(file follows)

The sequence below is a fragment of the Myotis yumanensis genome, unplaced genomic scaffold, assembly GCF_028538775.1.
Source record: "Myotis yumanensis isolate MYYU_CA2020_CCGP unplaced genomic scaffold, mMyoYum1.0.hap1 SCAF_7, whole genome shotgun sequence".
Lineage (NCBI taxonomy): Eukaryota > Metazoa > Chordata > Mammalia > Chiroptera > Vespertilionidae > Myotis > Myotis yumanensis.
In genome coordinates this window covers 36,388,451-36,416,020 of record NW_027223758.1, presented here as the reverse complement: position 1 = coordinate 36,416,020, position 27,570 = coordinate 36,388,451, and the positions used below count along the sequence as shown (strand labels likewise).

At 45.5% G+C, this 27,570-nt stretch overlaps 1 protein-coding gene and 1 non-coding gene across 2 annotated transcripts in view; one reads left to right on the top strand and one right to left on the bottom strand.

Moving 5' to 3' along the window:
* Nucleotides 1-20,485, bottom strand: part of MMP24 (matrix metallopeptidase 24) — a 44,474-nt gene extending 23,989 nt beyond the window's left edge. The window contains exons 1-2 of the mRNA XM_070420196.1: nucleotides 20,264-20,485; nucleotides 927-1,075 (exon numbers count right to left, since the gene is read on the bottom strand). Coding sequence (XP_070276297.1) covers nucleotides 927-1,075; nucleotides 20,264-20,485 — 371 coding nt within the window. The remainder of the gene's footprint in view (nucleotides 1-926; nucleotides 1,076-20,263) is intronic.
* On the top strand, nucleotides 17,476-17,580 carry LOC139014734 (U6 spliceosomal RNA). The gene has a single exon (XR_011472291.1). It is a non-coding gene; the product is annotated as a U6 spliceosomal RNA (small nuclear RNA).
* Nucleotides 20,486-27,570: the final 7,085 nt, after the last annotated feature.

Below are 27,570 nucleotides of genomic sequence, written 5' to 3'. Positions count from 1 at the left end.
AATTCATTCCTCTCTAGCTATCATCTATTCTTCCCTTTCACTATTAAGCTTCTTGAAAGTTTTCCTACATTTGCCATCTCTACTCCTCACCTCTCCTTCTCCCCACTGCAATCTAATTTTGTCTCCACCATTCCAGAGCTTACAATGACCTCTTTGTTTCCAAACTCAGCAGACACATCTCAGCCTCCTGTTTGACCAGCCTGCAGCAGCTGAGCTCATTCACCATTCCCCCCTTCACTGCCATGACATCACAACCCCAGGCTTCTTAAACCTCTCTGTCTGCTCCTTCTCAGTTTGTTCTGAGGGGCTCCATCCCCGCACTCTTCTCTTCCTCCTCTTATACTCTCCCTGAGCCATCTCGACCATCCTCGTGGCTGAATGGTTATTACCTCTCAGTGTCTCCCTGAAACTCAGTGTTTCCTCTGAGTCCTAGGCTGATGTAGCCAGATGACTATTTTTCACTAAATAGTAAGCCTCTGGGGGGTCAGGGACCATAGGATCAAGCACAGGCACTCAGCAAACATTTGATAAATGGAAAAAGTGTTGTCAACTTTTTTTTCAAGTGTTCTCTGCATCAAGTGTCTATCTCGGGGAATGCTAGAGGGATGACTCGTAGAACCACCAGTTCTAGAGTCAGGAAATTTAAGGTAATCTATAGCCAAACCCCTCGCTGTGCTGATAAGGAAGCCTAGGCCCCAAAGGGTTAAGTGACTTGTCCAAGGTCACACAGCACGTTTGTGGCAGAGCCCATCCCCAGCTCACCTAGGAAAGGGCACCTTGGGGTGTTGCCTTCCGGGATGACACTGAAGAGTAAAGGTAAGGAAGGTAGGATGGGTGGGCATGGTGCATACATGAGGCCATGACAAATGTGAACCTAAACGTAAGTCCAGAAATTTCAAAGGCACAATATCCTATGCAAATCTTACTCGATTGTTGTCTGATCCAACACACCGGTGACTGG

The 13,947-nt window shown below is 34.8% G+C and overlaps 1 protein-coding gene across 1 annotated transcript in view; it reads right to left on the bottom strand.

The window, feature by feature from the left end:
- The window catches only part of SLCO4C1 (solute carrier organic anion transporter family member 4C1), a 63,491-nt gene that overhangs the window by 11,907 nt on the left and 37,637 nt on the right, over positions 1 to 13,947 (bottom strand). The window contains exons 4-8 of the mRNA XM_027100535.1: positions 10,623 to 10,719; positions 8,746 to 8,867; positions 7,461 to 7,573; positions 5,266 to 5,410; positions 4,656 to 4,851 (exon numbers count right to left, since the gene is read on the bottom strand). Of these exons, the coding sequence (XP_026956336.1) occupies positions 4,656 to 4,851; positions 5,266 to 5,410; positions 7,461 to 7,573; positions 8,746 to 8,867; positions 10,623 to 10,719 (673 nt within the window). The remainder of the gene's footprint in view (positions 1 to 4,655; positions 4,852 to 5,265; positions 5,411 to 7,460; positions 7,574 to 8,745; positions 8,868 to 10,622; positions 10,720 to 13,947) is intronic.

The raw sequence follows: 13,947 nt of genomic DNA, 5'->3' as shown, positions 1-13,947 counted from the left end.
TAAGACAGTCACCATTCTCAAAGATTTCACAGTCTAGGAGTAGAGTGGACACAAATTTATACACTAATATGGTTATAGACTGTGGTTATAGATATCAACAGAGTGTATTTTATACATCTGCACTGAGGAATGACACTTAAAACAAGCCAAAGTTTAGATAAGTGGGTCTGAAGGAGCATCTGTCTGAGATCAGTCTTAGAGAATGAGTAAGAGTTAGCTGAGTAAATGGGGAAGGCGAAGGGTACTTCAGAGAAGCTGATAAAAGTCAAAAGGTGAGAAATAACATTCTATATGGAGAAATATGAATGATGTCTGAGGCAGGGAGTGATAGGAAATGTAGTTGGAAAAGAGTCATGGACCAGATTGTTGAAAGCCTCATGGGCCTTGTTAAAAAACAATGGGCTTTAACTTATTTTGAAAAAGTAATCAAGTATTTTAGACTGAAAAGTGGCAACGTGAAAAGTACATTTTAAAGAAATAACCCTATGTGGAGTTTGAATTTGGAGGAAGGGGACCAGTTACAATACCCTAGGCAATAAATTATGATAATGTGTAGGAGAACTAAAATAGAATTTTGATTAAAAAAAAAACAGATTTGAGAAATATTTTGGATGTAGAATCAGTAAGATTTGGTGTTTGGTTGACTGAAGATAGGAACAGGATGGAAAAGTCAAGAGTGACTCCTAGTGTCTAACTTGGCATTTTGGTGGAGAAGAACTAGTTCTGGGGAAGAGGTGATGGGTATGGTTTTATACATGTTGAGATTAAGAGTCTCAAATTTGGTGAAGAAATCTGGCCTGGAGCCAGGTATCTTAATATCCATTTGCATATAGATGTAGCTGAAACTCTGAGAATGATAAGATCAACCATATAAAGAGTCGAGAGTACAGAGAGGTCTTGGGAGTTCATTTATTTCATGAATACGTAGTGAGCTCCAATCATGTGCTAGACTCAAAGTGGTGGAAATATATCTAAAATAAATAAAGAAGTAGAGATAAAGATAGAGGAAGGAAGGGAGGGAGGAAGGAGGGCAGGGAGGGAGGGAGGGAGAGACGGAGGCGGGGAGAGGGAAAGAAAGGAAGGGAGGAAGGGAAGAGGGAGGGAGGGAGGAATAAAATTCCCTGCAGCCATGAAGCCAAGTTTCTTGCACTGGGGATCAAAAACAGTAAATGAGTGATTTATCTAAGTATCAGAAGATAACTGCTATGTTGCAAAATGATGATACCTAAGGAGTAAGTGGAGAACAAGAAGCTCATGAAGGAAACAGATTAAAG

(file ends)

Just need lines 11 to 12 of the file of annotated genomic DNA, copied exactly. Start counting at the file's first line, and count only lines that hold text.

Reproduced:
AATTCATTCCTCTCTAGCTATCATCTATTCTTCCCTTTCACTATTAAGCTTCTTGAAAGTTTTCCTACATTTGCCATCTCTACTCCTCACCTCTCCTTCTCCCCACTGCAATCTAATTTTGTCTCCACCATTCCAGAGCTTACAATGACCTCTTTGTTTCCAAACTCAGCAGACACATCTCAGCCTCCTGTTTGACCAGCCTGCAGCAGCTGAGCTCATTCACCATTCCCCCCTTCACTGCCATGACATCACAACCCCAGGCTTCTTAAACCTCTCTGTCTGCTCCTTCTCAGTTTGTTCTGAGGGGCTCCATCCCCGCACTCTTCTCTTCCTCCTCTTATACTCTCCCTGAGCCATCTCGACCATCCTCGTGGCTGAATGGTTATTACCTCTCAGTGTCTCCCTGAAACTCAGTGTTTCCTCTGAGTCCTAGGCTGATGTAGCCAGATGACTATTTTTCACTAAATAGTAAGCCTCTGGGGGGTCAGGGACCATAGGATCAAGCACAGGCACTCAGCAAACATTTGATAAATGGAAAAAGTGTTGTCAACTTTTTTTTCAAGTGTTCTCTGCATCAAGTGTCTATCTCGGGGAATGCTAGAGGGATGACTCGTAGAACCACCAGTTCTAGAGTCAGGAAATTTAAGGTAATCTATAGCCAAACCCCTCGCTGTGCTGATAAGGAAGCCTAGGCCCCAAAGGGTTAAGTGACTTGTCCAAGGTCACACAGCACGTTTGTGGCAGAGCCCATCCCCAGCTCACCTAGGAAAGGGCACCTTGGGGTGTTGCCTTCCGGGATGACACTGAAGAGTAAAGGTAAGGAAGGTAGGATGGGTGGGCATGGTGCATACATGAGGCCATGACAAATGTGAACCTAAACGTAAGTCCAGAAATTTCAAAGGCACAATATCCTATGCAAATCTTACTCGATTGTTGTCTGATCCAACACACCGGTGACTGG

The 13,947-nt window shown below is 34.8% G+C and overlaps 1 protein-coding gene across 1 annotated transcript in view; it reads right to left on the bottom strand.